Then he wakes.


The creative artist is much better equipped to exploit the obscure sources of myth, magic and ritual surrounding us than any ‘academic’ writing down pure ‘facts’. Contact with the sacred in nature may effect a transformation in our ways of ‘seeing’. The visible and the invisible and the veil between become momentarily transparent to assist in our enlightenment. It is possible for the creative artist to live in both worlds at once. To live inside and outside of time. The trackless, sheep-wandered moorland beyond my window suggests power, joy, growth – and the possibility of transformation. Here, it is easy to believe, is Pan’s playground, his kingdom, and that he waits, a bodiless shadow, to brutally ravish some innocent female out walking his domain without due care.

One should always propitiate the Gods with an appropriate sacrifice.


To diminish the worth of women, men had to diminish the worth of the moon. They had to drive a wedge between human beings and the trees and the beasts and the waters, because trees and beasts and waters are as loyal to the moon as to the sun. They had to drive a wedge between thought and feeling…At first they used Apollo as the wedge, and the abstract logic of Apollo made a mighty wedge, indeed, but Apollo the artist maintained a love for women, not the open, unrestrained lust that Pan has, but a controlled longing that undermined the patriarchal ambition. When Christ came along, Christ, who slept with no female…Christ, who played no musical instrument, recited no poetry, and never kicked up his heels by moonlight, this Christ was the perfect wedge. Christianity is merely a system for turning priestesses into handmaidens, queens into concubines, and goddesses into muses.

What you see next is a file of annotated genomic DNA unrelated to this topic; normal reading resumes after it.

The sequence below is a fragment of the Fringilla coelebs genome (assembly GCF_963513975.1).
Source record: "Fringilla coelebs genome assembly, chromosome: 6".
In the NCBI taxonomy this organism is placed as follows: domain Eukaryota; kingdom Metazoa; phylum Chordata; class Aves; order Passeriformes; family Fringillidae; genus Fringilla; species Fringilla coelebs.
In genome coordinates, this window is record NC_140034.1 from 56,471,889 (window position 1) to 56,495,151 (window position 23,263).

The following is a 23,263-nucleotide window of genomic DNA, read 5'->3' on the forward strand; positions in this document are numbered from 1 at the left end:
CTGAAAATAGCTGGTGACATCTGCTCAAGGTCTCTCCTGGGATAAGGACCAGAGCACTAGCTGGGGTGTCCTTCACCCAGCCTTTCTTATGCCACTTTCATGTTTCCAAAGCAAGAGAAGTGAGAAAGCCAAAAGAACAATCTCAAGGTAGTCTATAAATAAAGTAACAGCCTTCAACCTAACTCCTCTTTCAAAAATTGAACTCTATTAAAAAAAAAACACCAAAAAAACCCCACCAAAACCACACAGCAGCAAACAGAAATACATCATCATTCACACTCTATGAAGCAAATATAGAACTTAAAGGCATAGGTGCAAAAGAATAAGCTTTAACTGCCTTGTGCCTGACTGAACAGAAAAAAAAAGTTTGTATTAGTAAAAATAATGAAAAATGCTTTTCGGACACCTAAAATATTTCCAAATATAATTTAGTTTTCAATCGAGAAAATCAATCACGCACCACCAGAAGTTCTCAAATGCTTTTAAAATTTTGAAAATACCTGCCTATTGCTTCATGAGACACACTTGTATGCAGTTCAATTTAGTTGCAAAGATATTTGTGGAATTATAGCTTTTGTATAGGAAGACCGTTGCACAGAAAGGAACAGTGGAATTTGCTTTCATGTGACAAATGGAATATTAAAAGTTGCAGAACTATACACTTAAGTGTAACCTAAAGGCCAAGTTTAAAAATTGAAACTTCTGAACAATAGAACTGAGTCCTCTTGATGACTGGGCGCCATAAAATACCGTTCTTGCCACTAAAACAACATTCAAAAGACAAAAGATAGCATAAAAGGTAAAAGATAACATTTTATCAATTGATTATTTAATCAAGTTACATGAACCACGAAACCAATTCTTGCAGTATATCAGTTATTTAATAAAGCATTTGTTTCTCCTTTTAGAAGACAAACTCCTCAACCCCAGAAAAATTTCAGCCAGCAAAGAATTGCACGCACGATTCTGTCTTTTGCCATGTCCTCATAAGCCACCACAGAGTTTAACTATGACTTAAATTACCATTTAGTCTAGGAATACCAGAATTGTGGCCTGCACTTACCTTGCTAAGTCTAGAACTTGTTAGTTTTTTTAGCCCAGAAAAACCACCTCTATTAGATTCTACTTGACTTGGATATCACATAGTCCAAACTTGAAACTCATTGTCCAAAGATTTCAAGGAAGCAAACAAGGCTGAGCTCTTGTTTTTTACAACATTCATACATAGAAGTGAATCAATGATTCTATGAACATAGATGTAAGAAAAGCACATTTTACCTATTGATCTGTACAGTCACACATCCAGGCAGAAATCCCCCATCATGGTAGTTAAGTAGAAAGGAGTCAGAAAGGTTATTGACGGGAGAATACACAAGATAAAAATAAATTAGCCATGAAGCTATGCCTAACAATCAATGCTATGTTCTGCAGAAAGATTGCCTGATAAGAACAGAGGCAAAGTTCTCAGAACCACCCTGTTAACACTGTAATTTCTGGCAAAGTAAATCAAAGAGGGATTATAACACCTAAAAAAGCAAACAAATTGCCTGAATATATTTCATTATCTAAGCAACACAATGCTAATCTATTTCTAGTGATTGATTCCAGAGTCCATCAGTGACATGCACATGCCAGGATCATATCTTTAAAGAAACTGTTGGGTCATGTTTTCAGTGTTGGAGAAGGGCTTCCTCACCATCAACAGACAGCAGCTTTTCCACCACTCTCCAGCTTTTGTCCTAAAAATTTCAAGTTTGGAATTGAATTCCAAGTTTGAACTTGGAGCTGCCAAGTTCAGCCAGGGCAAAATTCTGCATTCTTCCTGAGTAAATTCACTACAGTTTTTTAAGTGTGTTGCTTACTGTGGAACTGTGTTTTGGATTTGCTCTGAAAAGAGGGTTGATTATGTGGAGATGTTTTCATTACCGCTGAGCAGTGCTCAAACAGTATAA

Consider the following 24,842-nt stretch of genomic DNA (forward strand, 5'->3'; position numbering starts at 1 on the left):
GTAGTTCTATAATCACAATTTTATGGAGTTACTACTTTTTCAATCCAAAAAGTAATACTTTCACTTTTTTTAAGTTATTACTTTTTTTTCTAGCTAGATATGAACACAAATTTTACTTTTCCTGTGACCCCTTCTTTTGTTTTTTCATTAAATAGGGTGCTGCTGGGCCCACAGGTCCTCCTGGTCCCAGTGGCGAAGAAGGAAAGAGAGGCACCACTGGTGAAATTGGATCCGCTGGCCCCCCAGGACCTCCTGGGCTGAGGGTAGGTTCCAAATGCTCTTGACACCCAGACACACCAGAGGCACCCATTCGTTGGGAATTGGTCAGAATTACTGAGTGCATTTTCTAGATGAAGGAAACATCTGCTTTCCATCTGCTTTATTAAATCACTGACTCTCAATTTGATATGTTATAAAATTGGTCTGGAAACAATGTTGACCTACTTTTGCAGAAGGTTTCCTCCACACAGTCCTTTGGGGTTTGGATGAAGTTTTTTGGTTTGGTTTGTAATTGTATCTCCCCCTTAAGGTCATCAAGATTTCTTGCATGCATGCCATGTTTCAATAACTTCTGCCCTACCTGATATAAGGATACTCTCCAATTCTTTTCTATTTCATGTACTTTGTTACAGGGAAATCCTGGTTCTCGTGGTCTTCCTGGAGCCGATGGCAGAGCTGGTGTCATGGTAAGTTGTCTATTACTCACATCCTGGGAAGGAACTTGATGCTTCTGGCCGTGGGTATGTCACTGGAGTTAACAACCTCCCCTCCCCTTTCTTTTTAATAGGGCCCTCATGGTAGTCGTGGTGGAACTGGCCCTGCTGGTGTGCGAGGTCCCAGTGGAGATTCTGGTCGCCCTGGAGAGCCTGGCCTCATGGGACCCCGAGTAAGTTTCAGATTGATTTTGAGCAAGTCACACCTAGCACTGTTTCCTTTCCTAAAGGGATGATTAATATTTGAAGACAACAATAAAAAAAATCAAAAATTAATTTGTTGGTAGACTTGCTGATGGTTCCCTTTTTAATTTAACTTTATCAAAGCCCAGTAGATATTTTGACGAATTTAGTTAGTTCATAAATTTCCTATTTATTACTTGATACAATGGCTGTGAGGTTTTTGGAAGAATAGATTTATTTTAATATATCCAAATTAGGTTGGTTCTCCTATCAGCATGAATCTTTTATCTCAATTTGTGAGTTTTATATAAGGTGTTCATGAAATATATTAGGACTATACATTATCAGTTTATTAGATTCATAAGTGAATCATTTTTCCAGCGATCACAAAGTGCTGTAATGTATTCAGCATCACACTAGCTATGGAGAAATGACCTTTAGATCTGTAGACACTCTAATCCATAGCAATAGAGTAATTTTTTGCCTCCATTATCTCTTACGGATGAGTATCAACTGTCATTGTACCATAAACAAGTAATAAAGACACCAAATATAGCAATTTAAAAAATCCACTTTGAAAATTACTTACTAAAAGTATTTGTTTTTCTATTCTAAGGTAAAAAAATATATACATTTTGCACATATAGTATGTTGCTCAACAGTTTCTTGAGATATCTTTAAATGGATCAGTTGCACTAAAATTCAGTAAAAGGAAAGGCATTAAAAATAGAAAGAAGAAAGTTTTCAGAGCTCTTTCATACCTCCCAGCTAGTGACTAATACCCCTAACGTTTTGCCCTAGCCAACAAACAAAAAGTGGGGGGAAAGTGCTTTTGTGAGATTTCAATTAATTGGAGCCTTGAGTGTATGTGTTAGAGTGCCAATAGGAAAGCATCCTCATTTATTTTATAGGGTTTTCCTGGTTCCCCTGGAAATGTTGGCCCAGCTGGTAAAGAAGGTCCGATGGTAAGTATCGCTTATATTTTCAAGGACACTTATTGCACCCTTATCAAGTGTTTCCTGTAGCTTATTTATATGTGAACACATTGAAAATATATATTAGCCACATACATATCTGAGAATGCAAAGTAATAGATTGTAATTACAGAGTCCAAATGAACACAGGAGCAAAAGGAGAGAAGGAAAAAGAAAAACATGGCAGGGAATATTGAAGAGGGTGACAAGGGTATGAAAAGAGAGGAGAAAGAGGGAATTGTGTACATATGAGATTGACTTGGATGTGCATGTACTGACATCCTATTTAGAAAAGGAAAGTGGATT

Tom Robbins
Jitterbug Perfume


All are assembled in a clearing in the woods at about l1.3Opm. The priestess administers a powerful sacrament to the celebrants who are deployed around the circle. Light is provided by torches at the cardinal points.